Gil Hoffman watched the rabbis dancing, just days removed from a dangerous flight from their homes in Ukraine to cross the Moldovan border.
The song the rabbis were singing was one of being happy on holiday, Hoffman said, though he was sure the Jewish people around him were not on the eve of a Jewish holiday. He asked them why there singing such a happy song after such heartbreak.
"These rabbis were trying to push God into giving them the joy amidst all their tragedy, showing tremendous faith," Hoffman said.
Hoffman, chief political correspondent and analyst for Jerusalem Post, visited the Moldova-Ukraine border in the early weeks of Russia's attack on Ukraine. There on a reporting trip, he met refugees coming across the border, uncertain of their future. There were rabbis who moved their communities to safety, then took the Torah scrolls with them across the border. There were women and children praying for men at home, he said.
"They told stories about driving for a few hours, hitting a traffic jam and just leaving their car there and walking for several hours," Hoffman said. "We're talking about women with little kids. Little girls with pink backpacks, walked in the rain and snow and freezing cold and mud after leaving behind their father, their husband to fight in the war. Never knowing if they will see him ever again. Leaving behind their home, not knowing if they'll ever come back to it."
Hoffman told stories of reporting from Eastern Europe during an hourlong lecture at the Jewish Federation of Greater Chattanooga on Monday. His talk covered a wide range of topics beyond the ongoing war in Ukraine, from Israeli politics to the Iran nuclear deal to COVID-19.
He praised the work of Israel for being forward-thinking in its response to the pandemic.
"We were the first country to vaccinate, and the first country to realize when the vaccines were waning and that we had to start giving them again," Hoffman told the crowd. "And we were the first country, I think, that showed the world how the pandemic could be defeated with the spirit of Israelis who know how to deal with crisis. We've had to deal with so many crises before, and we overcome them with discipline and with unity."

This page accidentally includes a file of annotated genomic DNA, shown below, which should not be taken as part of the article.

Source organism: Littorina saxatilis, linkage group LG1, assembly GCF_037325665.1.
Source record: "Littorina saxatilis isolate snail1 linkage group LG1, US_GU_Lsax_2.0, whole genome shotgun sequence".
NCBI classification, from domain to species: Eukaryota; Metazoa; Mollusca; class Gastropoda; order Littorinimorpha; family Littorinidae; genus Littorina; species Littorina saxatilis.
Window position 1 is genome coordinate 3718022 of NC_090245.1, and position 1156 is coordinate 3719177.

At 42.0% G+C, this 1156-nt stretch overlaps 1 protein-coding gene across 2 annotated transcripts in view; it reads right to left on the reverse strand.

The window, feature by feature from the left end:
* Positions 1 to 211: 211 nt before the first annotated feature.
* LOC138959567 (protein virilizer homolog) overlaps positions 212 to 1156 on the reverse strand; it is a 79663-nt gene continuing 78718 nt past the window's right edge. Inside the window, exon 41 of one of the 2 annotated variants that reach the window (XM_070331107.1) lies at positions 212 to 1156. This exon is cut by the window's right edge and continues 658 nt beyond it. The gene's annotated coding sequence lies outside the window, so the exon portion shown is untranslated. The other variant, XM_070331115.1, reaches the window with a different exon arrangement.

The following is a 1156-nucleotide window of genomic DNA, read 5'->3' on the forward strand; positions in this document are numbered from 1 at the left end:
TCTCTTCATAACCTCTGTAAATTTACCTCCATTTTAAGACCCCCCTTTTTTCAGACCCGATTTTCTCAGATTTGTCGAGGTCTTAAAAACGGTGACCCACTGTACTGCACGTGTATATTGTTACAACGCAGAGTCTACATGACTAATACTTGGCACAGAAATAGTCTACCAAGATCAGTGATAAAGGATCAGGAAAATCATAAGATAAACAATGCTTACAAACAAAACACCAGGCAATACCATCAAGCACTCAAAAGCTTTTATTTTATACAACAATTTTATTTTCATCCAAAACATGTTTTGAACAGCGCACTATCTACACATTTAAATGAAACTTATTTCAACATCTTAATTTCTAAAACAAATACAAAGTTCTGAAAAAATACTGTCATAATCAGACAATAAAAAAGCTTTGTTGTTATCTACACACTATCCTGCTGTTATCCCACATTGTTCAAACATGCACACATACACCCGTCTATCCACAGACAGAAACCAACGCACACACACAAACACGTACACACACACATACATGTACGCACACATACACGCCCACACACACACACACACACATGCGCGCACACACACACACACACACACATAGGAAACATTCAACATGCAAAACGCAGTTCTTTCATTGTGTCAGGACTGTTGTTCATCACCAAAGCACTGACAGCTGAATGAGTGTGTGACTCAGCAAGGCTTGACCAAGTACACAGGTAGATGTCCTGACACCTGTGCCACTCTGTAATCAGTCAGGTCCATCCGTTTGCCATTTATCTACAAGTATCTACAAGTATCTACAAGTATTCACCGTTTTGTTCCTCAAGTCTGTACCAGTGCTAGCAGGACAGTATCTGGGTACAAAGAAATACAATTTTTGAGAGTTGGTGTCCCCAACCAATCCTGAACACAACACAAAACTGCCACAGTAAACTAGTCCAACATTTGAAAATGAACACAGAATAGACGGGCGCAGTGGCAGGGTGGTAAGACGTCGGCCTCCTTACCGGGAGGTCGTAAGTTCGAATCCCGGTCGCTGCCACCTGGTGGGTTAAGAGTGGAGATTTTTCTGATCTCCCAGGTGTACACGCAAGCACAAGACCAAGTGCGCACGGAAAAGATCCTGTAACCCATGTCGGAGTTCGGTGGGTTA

The political reporter made jokes about the state of Israeli politics — the four elections the country faced in two years to help determine the country's next prime minister — and the unlikely coalition government that formed behind Naftali Bennett in 2021. Hoffman likened the coalition to supporters of U.S. Rep. Alexandria Ocasio-Cortez, D-N.Y., teamed up with supporters of U.S. Sen. Ted Cruz, R-Texas.
Hoffman underlined the importance of bipartisan support for Israel among American politicians, calling the country "the one issue" that brings the parties together, though there is some concern the next generation of Democratic leaders will not be as supportive of the Middle Eastern nation.
In sharing stories from reporting on the ongoing war in Ukraine, Hoffman praised the generosity of the Moldovan people and various aid groups, offering free meals, housing and taxi rides for people crossing the border.
Michael Dzik, executive director of the Jewish Federation of Greater Chattanooga, said the Jewish Federations of North America had raised more than $40 million in aid for Ukraine, with about $40,000 of that coming from Chattanooga.
In an interview with the Chattanooga Times Free Press after the lecture, Hoffman said he was deeply grateful for the opportunity to report on the war and the refugee crisis.
"I cover politics. I'm cynical, I'm sarcastic," he told the Times Free Press. "And I've become less. I really believe that. I mean, I know. My faith has been strong all along, but I definitely feel that I gained perspective and learned what matters in life. And I came home and I hugged my kids and my wife even more."